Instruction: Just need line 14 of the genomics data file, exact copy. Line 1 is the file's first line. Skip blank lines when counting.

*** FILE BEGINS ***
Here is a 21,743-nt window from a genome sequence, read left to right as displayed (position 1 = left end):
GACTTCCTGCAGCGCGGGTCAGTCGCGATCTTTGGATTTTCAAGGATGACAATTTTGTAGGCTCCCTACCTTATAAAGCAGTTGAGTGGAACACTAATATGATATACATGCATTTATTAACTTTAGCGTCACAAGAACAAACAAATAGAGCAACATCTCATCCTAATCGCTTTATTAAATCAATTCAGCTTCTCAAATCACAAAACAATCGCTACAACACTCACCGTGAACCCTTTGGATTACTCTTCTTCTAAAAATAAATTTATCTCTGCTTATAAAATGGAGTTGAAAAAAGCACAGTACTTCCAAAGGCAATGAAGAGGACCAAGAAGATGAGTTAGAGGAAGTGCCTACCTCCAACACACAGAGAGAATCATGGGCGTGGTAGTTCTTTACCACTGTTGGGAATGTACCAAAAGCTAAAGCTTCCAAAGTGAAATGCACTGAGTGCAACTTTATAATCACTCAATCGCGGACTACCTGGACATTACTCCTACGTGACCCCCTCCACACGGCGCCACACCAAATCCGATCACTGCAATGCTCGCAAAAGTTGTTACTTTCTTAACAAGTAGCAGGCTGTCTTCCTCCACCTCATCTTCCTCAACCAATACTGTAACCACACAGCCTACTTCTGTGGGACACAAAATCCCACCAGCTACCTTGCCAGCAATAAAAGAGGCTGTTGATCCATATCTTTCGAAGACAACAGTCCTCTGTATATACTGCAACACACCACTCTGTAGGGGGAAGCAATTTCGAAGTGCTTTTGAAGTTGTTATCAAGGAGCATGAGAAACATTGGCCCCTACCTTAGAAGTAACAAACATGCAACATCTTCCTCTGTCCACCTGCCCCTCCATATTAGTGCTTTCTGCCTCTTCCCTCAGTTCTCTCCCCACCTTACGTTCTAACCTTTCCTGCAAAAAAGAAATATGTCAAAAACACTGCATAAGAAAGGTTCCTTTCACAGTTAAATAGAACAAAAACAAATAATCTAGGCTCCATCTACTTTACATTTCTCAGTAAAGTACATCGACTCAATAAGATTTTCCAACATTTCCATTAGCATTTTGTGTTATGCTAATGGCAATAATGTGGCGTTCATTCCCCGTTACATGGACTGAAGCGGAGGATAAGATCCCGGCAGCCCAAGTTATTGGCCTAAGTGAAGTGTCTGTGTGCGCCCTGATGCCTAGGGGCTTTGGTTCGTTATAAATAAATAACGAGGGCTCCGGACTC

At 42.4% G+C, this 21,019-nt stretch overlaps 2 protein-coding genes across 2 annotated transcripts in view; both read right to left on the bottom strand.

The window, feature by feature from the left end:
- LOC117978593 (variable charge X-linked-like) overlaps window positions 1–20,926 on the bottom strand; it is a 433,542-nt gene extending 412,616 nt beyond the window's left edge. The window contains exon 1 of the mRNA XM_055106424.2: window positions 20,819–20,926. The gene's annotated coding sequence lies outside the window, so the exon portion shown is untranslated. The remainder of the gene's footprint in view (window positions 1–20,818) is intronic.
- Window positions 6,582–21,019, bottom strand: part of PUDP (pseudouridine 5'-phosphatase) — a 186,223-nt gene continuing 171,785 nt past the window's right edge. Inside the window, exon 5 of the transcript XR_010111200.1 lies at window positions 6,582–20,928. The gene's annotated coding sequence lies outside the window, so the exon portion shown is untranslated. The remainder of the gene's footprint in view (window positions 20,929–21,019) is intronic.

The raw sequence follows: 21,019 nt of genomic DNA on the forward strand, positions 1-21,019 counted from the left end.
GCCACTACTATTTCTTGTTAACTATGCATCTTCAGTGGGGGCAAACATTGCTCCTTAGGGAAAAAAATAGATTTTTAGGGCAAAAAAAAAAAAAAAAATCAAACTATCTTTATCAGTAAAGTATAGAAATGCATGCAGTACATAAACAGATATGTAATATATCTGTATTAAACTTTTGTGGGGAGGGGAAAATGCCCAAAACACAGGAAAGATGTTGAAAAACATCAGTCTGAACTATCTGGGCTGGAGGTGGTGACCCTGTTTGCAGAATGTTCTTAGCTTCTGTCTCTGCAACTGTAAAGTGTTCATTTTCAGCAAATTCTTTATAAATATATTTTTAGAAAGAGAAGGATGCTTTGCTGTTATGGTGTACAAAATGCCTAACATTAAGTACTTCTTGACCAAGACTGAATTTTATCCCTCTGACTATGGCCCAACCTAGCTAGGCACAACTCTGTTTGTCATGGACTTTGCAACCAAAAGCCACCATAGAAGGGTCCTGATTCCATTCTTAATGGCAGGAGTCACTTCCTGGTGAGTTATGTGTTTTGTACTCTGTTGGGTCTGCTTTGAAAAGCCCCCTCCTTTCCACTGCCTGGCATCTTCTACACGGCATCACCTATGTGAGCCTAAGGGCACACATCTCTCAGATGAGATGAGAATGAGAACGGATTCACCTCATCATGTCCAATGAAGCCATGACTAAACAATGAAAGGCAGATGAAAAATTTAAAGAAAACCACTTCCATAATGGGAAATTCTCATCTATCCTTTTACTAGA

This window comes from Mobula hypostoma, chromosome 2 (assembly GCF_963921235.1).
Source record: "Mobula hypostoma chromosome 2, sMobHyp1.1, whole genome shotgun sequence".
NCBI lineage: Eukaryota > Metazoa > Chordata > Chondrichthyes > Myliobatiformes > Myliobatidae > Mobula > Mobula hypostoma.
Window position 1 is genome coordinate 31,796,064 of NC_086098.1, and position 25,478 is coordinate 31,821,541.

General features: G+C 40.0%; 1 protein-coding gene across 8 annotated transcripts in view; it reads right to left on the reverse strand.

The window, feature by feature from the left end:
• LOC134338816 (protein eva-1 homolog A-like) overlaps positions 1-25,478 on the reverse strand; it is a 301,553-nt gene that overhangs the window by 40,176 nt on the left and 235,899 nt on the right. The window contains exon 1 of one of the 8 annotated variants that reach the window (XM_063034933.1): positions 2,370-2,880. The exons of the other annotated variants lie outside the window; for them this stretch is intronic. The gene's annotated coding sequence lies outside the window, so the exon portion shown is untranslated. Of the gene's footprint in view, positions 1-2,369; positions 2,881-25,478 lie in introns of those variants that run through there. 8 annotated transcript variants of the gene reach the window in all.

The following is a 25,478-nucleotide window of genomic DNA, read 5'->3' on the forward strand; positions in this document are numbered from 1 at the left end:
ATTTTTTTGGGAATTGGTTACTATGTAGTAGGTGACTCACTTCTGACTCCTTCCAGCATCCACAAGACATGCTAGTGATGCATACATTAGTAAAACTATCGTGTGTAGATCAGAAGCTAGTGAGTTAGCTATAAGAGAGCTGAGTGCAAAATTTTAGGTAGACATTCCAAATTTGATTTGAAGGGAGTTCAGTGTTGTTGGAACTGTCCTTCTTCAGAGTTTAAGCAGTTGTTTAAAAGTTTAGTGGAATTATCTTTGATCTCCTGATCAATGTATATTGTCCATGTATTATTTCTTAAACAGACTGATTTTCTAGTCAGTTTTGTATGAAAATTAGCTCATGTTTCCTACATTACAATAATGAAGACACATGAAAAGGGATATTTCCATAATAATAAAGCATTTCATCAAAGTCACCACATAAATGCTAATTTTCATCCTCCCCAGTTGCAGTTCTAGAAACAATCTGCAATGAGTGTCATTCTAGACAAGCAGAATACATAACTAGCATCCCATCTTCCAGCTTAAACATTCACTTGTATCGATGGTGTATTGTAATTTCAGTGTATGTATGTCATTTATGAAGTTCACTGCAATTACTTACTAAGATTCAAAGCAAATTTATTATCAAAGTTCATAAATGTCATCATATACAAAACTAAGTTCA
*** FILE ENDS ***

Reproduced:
The window, feature by feature from the left end: